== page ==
23 June 2016
Agriculture Minister’s droughts concession solution will be ineffective
The Deputy Prime Minister and Agriculture Minister Barnaby Joyce’s announcement yesterday to create a national body to administer drought loans is an ineffective use of government management over the agricultural industry according to CountryMinded.
CountryMinded Queensland Senate Candidate Pete Mailler said Minister Joyce has failed to address the agricultural supply chain issues ever since he took office and this has eroded the industry’s resilience.
“There was an opportunity for the Minister to enact legislation conditions on the bulk handling companies which essentially control market access for exported bulk grain, that passed before he took office,” Mr Mailler said.
“This condition was that it would be compulsory for bulk handling companies to provide stocks information to enable better competition in the supply chain.
“That was worth a significant amount of money to growers and the Minister’s inaction has cost growers $300-million since he’s taken office.”
Mr Mailler said the current system fails to solve the issues the agricultural supply chain faces and he doesn’t believe this new organisational structure will benefit rural and regional communities.
“The concessional loan system is an inappropriate measure to address exceptional circumstances and drought anyway, so changing who administers the loan scheme doesn’t make it more appropriate or fix the problem,” Mr Mailler said.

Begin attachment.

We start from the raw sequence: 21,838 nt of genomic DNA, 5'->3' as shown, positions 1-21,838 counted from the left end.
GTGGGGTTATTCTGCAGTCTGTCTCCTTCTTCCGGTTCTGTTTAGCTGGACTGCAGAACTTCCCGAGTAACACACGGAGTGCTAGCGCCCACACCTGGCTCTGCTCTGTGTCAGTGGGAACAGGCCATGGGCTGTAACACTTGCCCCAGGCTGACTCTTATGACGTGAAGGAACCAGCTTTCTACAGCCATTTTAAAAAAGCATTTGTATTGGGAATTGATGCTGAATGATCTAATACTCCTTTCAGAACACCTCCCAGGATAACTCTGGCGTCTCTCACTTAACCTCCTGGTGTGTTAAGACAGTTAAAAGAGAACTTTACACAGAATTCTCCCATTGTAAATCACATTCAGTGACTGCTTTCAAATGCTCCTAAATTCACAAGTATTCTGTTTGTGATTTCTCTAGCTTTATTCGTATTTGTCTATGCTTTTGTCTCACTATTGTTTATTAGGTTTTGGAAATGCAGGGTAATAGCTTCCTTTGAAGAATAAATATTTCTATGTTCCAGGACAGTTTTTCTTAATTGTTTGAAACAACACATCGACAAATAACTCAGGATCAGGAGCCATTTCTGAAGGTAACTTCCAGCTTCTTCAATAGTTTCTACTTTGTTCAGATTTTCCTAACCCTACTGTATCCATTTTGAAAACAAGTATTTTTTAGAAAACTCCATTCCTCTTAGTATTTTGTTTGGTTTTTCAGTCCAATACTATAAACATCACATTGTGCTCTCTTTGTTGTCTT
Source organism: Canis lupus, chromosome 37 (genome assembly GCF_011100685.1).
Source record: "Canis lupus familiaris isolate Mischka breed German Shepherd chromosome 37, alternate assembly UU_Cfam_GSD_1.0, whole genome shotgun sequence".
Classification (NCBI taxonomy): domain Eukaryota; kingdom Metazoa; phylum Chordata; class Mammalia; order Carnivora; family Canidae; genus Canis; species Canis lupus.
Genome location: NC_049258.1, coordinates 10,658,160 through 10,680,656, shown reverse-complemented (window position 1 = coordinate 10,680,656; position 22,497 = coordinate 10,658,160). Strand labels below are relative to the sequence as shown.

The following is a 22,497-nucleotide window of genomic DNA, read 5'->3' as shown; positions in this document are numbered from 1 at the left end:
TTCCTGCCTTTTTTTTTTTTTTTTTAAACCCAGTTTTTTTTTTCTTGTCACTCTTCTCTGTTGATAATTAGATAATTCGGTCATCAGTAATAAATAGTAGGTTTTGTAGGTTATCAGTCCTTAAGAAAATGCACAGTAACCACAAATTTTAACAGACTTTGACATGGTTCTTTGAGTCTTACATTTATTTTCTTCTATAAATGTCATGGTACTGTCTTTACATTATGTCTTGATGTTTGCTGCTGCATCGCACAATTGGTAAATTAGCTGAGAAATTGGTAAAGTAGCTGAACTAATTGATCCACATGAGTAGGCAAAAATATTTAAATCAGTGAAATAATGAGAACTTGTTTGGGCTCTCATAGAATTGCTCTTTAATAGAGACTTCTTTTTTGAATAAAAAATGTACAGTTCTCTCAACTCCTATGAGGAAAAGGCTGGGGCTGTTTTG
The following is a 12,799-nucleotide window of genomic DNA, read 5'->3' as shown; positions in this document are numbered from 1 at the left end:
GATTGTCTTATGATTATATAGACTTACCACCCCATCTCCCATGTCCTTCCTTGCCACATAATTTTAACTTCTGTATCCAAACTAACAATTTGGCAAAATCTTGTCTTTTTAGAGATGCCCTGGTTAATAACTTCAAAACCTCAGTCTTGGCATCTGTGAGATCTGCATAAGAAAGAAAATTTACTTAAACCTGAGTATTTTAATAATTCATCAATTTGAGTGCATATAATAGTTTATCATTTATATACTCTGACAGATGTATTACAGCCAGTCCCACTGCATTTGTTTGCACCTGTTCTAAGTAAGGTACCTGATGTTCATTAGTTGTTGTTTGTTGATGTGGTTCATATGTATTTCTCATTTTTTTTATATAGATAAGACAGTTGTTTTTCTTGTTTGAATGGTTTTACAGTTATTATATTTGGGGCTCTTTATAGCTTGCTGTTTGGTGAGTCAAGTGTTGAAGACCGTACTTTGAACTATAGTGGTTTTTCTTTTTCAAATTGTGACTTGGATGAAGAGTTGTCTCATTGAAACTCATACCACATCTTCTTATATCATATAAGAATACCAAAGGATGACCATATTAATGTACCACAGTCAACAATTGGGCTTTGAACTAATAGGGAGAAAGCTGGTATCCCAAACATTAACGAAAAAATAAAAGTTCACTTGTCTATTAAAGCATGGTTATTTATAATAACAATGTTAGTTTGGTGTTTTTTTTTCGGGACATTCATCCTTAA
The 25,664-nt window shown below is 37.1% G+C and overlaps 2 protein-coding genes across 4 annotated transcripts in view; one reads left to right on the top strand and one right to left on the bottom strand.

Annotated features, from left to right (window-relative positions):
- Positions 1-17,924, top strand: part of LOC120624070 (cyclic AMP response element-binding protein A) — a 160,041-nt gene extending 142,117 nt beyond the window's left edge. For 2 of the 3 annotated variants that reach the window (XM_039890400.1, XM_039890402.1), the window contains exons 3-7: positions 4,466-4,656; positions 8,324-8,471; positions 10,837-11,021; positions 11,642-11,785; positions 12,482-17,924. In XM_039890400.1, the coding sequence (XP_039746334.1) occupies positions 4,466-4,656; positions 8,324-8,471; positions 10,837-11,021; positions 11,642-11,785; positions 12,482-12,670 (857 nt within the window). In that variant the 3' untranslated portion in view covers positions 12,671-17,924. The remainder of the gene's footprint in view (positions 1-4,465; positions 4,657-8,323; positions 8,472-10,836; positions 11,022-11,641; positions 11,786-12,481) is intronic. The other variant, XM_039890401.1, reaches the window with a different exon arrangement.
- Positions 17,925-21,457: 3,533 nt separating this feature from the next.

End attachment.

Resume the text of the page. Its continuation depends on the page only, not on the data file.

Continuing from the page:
“If Minister Joyce wants to address issues around rural and regional resilience and the agricultural sector’s viability, he needs to look at supply chain transparency and the concentration of market power existing in nearly every agricultural supply chain in the country.”
Mr Mailler said if the agricultural supply chains’ lack of transparency isn’t addressed appropriately, it will continue to undermine rural resilience and affect the entire economy.
“If you take a dollar out of a farmer's pocket, you take $7 out of the economy,” Mr Mailler said.
“Failing to address supply chain transparency and market access, and the power of the monopolies is taking money out of everyone’s pocket.
“Close to $2.1 billion has been knocked out of the grains industry contribution to the economy and if you do the same calculations for the other agricultural supply chains you’re talking about literally tens of billions of dollars forfeited from regional economies.”
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